LSU promises change, announces plans to rename Middleton Library for racial justice
BATON ROUGE - Louisiana State University has come under fire for its response to viral videos of an incoming freshman and sophomore using racial slurs in reference to African Americans.
When footage of incoming freshman, Drew Dollar shouting an offensive racial slur was made public by actress/activist Skai Jackson on her Twitter account, the University responded by condemning Dollar's speech, but taking no real action against the prospective student.
Similarly, when other twitter users revealed LSU sophomore Gavin Reynolds' history of using racial slurs online, the University did not appear to take any action against Reynolds.
On Tuesday, a group of concerned student leaders met with university officials about LSU's seeming lack of response.
Though the university has yet to reveal what specific action it will take as a result of the meetings, members of "Blackout LSU" say they feel the discussion was "progressive and hopeful."
The sophomore accused of using racial slurs, has since announced that he will no longer be attending the University.
“The only thing I wish to say is that I’ve learned a valuable lesson in sensitivity to others,” Reynolds said. “I know that this has been a wake up call for me and I’ve matured even more since this literally and figuratively juvenile post and I have been seeking to educate myself. My deepest apologies to anyone I’ve offended.”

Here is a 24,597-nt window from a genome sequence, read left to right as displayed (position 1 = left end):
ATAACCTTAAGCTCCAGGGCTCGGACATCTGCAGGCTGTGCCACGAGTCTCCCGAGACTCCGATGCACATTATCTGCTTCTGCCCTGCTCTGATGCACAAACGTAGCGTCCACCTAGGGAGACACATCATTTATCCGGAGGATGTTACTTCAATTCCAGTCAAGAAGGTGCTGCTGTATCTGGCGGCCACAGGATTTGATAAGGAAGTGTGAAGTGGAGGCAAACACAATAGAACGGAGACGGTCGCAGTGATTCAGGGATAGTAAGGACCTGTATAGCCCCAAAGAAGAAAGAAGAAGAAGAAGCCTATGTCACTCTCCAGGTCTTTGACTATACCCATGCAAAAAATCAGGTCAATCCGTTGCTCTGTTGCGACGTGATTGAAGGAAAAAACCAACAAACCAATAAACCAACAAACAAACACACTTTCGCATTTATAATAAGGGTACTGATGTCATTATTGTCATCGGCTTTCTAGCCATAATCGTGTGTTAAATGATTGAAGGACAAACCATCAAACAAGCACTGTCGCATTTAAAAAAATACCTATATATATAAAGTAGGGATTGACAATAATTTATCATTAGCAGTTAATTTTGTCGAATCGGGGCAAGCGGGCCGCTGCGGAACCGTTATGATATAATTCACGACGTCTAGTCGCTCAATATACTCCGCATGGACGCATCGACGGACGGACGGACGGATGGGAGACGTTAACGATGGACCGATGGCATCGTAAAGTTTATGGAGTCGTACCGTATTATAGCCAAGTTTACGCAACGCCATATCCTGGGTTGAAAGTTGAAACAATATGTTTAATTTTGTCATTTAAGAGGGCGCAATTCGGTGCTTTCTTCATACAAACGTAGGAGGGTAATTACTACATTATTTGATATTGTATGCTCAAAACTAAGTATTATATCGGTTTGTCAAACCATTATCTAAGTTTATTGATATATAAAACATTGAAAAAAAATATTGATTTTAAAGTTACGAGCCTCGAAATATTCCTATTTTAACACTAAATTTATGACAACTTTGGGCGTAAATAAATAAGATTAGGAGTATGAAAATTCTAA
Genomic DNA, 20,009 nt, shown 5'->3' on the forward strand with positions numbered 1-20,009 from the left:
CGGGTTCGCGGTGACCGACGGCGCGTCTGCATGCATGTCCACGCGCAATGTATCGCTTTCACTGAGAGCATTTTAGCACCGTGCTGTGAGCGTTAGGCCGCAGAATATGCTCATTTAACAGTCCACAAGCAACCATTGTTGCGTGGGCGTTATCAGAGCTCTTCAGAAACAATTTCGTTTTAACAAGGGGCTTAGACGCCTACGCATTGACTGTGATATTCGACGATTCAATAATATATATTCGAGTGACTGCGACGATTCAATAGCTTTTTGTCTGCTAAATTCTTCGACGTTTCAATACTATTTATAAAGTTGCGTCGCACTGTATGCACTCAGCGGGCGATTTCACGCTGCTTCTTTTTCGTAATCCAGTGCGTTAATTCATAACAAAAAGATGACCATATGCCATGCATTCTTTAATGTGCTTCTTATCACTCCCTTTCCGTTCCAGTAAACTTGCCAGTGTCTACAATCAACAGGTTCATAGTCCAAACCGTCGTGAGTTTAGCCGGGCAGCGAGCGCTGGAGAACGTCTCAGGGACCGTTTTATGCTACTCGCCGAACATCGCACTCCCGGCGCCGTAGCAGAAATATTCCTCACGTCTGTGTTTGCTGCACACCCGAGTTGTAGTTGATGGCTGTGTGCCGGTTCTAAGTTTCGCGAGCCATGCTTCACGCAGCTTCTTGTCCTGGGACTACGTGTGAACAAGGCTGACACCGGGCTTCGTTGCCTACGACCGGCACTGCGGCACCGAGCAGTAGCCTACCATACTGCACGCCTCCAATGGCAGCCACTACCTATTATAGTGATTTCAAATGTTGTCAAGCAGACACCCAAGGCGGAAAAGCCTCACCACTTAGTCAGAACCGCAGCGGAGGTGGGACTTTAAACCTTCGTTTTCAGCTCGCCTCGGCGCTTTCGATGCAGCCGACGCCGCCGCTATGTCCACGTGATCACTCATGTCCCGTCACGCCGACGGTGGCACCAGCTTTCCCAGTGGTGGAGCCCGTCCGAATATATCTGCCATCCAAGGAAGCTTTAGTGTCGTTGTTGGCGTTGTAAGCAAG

Black student leaders expressed decades of uneasiness surrounding racial injustice on campus, including buildings named in honor of 'racists', with LSU leadership on Monday, June 8.
The university held a news conference with members of the LSU Black Student Leadership group Wednesday, June 10, to address the issues.
During the conference, student leaders announced plans for the university to rename Middleton Library. Those plans are pending approval from the board, in addition to renaming other buildings in question.
LSU opened the library in October of 1959 and named it after Middleton in 1979.
Troy Middleton, LSU's President in the '50s and '60s, became widely recognized as a racist after writing a letter to former University of Texas Chancellor Harry Ransom in 1961 that said LSU still confined black students to a "given area," The Advocate reports.
Other changes are being discussed, like a hotline for black students dealing with mental health issues.
"Work is being done, history is being made," a member of the Black Student Leadership group said during the news conference.
Interim President Tom Galligan said they are "inspired to make meaningful change today."
"We also committed to take concrete steps to increase faculty and staff of color," Galligan said.
He says the university plans to investigate racial issues reported and take action immediately.
"This is a great day, this is a positive change, and action speaks louder than words," Galligan said.
The board of supervisors will meet next week to review the decision to rename Middleton Library, remove the bust, and reconsider the names of other dedicated buildings on campus.